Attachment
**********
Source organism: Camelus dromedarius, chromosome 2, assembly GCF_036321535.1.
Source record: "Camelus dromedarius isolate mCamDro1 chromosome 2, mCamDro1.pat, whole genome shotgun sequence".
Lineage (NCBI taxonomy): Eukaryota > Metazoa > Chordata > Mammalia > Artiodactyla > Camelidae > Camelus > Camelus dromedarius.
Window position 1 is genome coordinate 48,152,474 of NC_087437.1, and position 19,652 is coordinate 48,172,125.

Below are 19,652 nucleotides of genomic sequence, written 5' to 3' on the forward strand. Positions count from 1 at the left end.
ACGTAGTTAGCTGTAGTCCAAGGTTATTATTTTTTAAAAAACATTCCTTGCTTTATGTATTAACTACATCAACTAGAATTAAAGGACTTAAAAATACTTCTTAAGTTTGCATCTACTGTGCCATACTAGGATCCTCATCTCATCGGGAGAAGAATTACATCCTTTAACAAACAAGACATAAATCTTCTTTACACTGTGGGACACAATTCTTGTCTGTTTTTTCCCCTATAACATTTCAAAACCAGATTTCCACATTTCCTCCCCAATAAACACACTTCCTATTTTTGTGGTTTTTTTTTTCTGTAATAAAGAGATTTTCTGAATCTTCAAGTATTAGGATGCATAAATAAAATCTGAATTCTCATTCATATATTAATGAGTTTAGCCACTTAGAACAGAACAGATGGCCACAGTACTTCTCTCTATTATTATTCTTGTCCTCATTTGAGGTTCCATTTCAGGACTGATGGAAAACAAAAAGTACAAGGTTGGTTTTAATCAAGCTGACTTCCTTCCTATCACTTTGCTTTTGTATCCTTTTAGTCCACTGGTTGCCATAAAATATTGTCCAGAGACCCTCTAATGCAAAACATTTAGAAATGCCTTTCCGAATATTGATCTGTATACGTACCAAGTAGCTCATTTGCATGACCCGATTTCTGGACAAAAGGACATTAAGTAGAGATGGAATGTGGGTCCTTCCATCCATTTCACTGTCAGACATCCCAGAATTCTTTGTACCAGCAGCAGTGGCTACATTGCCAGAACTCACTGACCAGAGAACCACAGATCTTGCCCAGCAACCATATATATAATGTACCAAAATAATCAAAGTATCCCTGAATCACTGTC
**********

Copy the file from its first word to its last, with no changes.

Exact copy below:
Source organism: Camelus dromedarius, chromosome 2, assembly GCF_036321535.1.
Source record: "Camelus dromedarius isolate mCamDro1 chromosome 2, mCamDro1.pat, whole genome shotgun sequence".
Lineage (NCBI taxonomy): Eukaryota > Metazoa > Chordata > Mammalia > Artiodactyla > Camelidae > Camelus > Camelus dromedarius.
Window position 1 is genome coordinate 48,152,474 of NC_087437.1, and position 19,652 is coordinate 48,172,125.

Below are 19,652 nucleotides of genomic sequence, written 5' to 3' on the forward strand. Positions count from 1 at the left end.
ACGTAGTTAGCTGTAGTCCAAGGTTATTATTTTTTAAAAAACATTCCTTGCTTTATGTATTAACTACATCAACTAGAATTAAAGGACTTAAAAATACTTCTTAAGTTTGCATCTACTGTGCCATACTAGGATCCTCATCTCATCGGGAGAAGAATTACATCCTTTAACAAACAAGACATAAATCTTCTTTACACTGTGGGACACAATTCTTGTCTGTTTTTTCCCCTATAACATTTCAAAACCAGATTTCCACATTTCCTCCCCAATAAACACACTTCCTATTTTTGTGGTTTTTTTTTTCTGTAATAAAGAGATTTTCTGAATCTTCAAGTATTAGGATGCATAAATAAAATCTGAATTCTCATTCATATATTAATGAGTTTAGCCACTTAGAACAGAACAGATGGCCACAGTACTTCTCTCTATTATTATTCTTGTCCTCATTTGAGGTTCCATTTCAGGACTGATGGAAAACAAAAAGTACAAGGTTGGTTTTAATCAAGCTGACTTCCTTCCTATCACTTTGCTTTTGTATCCTTTTAGTCCACTGGTTGCCATAAAATATTGTCCAGAGACCCTCTAATGCAAAACATTTAGAAATGCCTTTCCGAATATTGATCTGTATACGTACCAAGTAGCTCATTTGCATGACCCGATTTCTGGACAAAAGGACATTAAGTAGAGATGGAATGTGGGTCCTTCCATCCATTTCACTGTCAGACATCCCAGAATTCTTTGTACCAGCAGCAGTGGCTACATTGCCAGAACTCACTGACCAGAGAACCACAGATCTTGCCCAGCAACCATATATATAATGTACCAAAATAATCAAAGTATCCCTGAATCACTGTC